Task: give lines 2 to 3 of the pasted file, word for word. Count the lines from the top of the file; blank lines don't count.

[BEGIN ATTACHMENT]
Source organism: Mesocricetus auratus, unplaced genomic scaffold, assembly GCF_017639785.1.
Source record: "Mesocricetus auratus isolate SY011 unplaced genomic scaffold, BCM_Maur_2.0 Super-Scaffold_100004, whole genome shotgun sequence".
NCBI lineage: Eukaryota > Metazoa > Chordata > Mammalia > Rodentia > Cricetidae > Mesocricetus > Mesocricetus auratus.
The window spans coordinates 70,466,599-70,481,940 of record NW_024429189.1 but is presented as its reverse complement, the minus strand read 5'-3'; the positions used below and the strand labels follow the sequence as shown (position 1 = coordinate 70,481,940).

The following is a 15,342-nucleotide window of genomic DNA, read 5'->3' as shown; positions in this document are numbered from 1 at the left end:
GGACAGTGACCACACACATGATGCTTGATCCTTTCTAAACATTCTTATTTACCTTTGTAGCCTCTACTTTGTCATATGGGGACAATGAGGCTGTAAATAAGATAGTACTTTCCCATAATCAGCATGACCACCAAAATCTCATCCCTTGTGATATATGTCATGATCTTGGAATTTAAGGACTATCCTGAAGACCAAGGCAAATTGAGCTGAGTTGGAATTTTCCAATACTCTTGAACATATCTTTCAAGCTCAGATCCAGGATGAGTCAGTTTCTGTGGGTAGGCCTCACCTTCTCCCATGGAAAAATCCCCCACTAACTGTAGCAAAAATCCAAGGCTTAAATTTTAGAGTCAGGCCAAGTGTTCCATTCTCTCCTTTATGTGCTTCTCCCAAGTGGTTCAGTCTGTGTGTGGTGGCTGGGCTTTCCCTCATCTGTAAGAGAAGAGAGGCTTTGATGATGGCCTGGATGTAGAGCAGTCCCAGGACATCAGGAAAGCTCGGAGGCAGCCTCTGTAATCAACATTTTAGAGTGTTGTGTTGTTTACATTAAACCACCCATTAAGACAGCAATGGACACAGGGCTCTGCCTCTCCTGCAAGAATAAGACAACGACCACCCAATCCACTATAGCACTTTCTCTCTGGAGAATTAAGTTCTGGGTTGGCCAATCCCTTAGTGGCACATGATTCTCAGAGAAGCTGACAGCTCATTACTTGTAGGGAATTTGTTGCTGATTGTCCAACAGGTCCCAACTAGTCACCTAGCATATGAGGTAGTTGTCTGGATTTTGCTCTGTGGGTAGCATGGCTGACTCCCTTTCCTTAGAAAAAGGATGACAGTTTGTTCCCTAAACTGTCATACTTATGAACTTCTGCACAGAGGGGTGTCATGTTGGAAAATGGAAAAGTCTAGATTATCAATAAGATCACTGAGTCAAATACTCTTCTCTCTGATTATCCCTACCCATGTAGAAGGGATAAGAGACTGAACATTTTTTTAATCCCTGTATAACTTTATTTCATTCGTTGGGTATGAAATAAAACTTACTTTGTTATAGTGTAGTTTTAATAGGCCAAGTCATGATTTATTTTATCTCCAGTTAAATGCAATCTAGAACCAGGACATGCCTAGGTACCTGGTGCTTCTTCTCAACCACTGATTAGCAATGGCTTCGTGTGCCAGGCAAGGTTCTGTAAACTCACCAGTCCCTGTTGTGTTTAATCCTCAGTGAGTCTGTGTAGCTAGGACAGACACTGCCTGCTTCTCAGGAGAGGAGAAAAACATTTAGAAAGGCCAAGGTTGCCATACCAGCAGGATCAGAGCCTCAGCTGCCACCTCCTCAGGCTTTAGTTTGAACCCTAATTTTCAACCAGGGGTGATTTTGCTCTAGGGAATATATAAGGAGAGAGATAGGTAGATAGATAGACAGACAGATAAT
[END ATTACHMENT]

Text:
Source record: "Mesocricetus auratus isolate SY011 unplaced genomic scaffold, BCM_Maur_2.0 Super-Scaffold_100004, whole genome shotgun sequence".
NCBI lineage: Eukaryota > Metazoa > Chordata > Mammalia > Rodentia > Cricetidae > Mesocricetus > Mesocricetus auratus.